US singer-songwriter Aaron Lee Tasjan releases new studio album Karma For Cheap on August 31 via New West Records, the follow up to his acclaimed Silver Tears.
Listen to new track ‘If Not Now When’ below.
Tipping Tasjan in 2017, The Guardian noted: “Tasjan is a remarkable guitar player (he turned down a scholarship at Berklee College of Music to dive straight into a professional career), a former glam rocker-turned-uncontainable musical force, from New Albany, Ohio. Last year he released his second album, Silver Tears, which was a glorious, eclectic, wilfully melodic collection of roots-rock, but also a kind, eloquent record that glimmers with humour.”
Tasjan’s ‘Ready To Die’ from Silver Tears was nominated for International Song of the Year in the 2018 UK Americana Awards and his blistering live version of the track was a highlight of the Awards ceremony at Hackney Empire in February.
Karma for Cheap is Tasjan’s third LP and second for his label New West Records, based in his current hometown of Nashville. The record was co-produced by ALT and his friends Jeff Trott (Stevie Nicks, Liz Phair, Meiko, Joshua Radin) and Gregory Lattimer (Albert Hammond Jr.) and features Aaron Lee’s road band—guitarist Brian Wright, bassist Tommy Scifres and drummer Seth Earnest—with whom he’s been touring heavily for the last two years.
The roots of Karma for Cheap, stretch deep, drinking up the sounds of a Southern California childhood spent listening to The Beatles while riding around with his mom at the wheel of their navy blue Volvo station wagon. Back to the pre-teen year he picked up a six-string and started figuring out the chords in those Lennon-McCartney tunes, and the blissful innocence of falling in love with music for the first time.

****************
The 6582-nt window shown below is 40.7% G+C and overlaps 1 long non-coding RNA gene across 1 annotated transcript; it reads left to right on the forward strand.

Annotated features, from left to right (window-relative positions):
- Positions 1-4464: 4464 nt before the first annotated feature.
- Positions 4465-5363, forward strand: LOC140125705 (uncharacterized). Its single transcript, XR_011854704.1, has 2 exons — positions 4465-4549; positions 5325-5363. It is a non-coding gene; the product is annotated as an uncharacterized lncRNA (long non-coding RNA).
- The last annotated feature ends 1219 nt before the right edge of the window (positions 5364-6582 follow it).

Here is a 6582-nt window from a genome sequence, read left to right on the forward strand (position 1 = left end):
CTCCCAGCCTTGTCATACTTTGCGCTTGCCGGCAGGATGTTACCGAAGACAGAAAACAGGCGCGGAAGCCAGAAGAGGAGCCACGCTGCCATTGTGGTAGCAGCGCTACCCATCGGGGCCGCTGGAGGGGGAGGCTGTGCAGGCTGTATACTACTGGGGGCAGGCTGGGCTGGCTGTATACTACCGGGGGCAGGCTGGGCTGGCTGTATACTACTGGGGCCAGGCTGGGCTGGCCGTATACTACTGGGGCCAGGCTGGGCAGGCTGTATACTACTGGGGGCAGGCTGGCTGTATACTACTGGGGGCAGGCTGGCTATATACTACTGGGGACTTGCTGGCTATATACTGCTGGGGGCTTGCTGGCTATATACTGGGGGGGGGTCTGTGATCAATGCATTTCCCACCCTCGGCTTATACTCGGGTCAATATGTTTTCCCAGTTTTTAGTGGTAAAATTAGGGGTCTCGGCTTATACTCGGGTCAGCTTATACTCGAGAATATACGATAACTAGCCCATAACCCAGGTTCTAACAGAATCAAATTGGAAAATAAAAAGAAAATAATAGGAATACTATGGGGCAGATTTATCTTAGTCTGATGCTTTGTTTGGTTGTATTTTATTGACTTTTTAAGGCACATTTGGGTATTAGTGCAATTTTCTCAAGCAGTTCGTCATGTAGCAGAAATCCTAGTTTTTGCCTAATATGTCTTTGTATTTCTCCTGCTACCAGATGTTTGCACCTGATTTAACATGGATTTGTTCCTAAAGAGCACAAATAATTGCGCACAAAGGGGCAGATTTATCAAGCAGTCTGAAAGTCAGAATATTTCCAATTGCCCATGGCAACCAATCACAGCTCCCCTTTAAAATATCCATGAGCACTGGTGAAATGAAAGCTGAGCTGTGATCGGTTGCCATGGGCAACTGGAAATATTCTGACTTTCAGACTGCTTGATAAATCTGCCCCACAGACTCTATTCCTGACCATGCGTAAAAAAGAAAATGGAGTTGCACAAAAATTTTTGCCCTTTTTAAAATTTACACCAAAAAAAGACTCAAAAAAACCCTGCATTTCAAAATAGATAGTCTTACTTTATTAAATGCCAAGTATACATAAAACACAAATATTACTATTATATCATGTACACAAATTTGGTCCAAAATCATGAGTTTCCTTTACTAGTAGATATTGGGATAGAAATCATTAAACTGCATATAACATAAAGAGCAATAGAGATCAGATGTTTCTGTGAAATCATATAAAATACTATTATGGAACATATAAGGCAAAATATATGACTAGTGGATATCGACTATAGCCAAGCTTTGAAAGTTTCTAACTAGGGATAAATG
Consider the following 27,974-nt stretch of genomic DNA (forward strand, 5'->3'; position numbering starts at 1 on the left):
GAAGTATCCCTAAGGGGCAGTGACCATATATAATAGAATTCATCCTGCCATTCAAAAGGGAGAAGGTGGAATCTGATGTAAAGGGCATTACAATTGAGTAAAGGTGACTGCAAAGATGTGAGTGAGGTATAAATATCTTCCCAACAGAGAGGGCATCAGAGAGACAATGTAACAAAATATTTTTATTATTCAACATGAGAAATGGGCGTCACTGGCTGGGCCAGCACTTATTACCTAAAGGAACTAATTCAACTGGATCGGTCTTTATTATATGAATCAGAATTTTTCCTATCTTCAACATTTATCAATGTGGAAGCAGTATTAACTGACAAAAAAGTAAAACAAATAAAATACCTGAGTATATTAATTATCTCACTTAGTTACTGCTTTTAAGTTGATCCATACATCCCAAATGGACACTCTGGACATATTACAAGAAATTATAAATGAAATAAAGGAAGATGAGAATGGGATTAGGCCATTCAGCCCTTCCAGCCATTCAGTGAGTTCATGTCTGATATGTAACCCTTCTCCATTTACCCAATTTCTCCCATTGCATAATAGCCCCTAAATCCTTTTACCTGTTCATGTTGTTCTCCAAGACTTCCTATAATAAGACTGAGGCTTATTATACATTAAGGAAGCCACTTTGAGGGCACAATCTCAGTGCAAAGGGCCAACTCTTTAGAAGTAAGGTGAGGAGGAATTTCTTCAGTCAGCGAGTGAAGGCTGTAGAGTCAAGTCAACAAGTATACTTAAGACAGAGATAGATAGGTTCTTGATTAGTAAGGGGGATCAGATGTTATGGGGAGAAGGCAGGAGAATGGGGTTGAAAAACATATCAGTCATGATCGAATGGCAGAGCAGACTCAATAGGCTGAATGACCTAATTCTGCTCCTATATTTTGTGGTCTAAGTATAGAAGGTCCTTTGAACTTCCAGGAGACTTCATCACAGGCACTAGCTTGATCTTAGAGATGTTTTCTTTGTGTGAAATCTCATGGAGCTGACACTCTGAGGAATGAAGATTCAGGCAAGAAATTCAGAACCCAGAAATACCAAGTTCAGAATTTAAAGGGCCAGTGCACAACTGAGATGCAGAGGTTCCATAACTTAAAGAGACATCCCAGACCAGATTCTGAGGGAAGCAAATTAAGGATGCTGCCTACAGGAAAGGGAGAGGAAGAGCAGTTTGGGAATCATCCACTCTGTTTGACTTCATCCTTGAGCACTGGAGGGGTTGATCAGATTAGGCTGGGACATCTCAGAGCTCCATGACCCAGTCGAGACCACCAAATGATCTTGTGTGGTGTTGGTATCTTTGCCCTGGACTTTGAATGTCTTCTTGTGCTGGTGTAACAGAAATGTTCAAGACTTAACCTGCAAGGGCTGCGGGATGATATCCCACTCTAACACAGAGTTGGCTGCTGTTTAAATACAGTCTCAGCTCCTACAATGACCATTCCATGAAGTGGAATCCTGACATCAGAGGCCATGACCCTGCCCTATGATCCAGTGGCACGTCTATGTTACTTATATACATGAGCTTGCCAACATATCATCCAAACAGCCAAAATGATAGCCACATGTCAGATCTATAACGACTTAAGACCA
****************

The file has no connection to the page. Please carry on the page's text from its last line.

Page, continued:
Aaron Lee Tasjan says he aims to use his music for good, but he’s no protest singer. And Karma for Cheap isn’t some heavy-handed, didactic political record. It’s a finely tuned rock & roll seismograph measuring the dark and uncertain vibrations of the time in which it was created.
“When you’re a songwriter,” Tasjan says, you’re dealing in truths and untruths – that’s part of your commerce as a citizen of the world.” Being a songwriter in the post-truth world of Trump’s America isn’t easy. Tasjan valiantly wrestles with this new normal in songs like “Set You Free” (“it’s a smokescreen scene and nobody knows what’s real”—fake news!) and “The Truth Is So Hard to Believe.” What will we do when we can no longer map the line between fact and fiction? “Hearts in chains and hands are off the wheel,” Tasjan sings, tapping the collective cultural anxiety in a new American dream.
“The sound of this new record is a little more rough and ready, more raw than anything I’ve done before,” Tasjan says. “Seems like a good time for it. We’re living in a pretty raw feed right now, and a lot of these new songs reflect that. They deal with being stuck in the deluge of horseshit every day. On social media, you see people suckered into getting all irate over some post that, in the end, turns out to be completely fake. We have to be aware of these mindsets, these traps and emotional pitfalls that send us spinning. Music for me is a comfort thing. And I’m trying to sing about all this to remind myself not to get caught up in the game. I tried to write a record that offers some comfort, encouragement and hope, as much as it’s possible to be hopeful right now.”
For all the album’s wrestling with social and political discord and the stresses of modern life, Karma for Cheap finds its silver lining in the innocence of a wide-eyed kid’s maiden voyage into the electrifying thrall of rock & roll. The heaviness of the lyrical content is tempered by the joy and wonder of an artist reconnecting with what made him fall in love with playing music in the first place. The sound of it, the way it made him feel when he was 11 years old – the year Tasjan moved from Ohio to California and scored his first guitar and a stack of iconic CDs by The Beatles, Oasis and Tom Petty.